Closures in Python

By Lenin Mishra

Pre-requisite knowledge

1.Python Functions 2. Variable Scope and Namespace

Also remember, everything in Python is an object.

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LEGB Rule in Python

LEGB Rule in Python

When you reference a variable, Python will for it in the following order:-

  1. First in the local scope
  2. Second in any enclosing functionsí local scopes
  3. Thirdly in the global scope, and finally
  4. Finally in the built-in scope.

The first occurrence of the variable wins.

Defining a Closure Function

Let’s look at an example.

Code

def numbers():
    x = 100
    
    def print_it():
        print(x)
    
    print_it()

numbers()

Solution

100

In the example above, what would you expect if the last line of the function numbers() returned the print_it() function instead of calling it? This means the function would be defined as follows.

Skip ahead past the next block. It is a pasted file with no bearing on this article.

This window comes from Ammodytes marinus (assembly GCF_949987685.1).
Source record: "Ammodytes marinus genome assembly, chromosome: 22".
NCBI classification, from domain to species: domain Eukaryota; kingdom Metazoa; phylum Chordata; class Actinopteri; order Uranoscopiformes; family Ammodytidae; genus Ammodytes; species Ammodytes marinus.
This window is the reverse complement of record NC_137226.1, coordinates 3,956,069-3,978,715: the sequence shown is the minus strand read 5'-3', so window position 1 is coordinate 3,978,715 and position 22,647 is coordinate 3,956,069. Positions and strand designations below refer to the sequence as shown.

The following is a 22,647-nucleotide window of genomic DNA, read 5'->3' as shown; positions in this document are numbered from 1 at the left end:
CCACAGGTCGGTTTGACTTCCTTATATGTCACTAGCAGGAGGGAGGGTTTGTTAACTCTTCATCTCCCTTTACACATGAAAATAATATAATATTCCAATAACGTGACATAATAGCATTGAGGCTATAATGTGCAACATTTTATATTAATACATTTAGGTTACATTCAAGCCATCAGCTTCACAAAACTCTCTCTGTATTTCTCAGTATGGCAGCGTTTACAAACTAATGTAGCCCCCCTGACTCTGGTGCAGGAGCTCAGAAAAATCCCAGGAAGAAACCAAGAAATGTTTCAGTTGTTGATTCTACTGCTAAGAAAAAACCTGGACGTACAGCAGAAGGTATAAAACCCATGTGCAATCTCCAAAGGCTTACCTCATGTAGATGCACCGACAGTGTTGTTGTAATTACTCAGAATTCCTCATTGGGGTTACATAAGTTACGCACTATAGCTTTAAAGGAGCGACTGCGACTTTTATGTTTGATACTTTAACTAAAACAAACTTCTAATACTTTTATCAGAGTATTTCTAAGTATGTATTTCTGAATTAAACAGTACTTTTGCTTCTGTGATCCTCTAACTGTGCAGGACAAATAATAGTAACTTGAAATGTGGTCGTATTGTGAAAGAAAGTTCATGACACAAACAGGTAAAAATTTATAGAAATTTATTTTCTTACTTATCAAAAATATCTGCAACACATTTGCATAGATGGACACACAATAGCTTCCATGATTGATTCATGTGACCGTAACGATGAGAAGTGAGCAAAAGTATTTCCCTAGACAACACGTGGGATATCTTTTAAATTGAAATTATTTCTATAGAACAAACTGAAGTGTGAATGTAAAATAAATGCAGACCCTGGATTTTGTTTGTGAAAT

Code

def numbers():
    x = 100

    def print_it():
        print(x)

    return print_it

result = numbers()
result()

Output

100

What actually happened there?

Explanation of Python Closures

The numbers() function was called inside which a variable x has been defined. The returned function is assigned to the variable result. On calling result(), the value of variable x was still remembered although we had already finished executing the print_it() function.

This way of being able to remember the variable in an enclosing scope of the print_it() function even though it is still not active, is called Closure in Python.

Criteria for using Python Closures

  1. There must be a nested function.
  2. The nested function must refer to a variable defined in the enclosing function.
  3. The enclosing function must return the nested function.

Advantages of using CLosures

  1. Avoid use of global variables.
  2. Allows data hiding.
  3. Also provides an object oriented solution.

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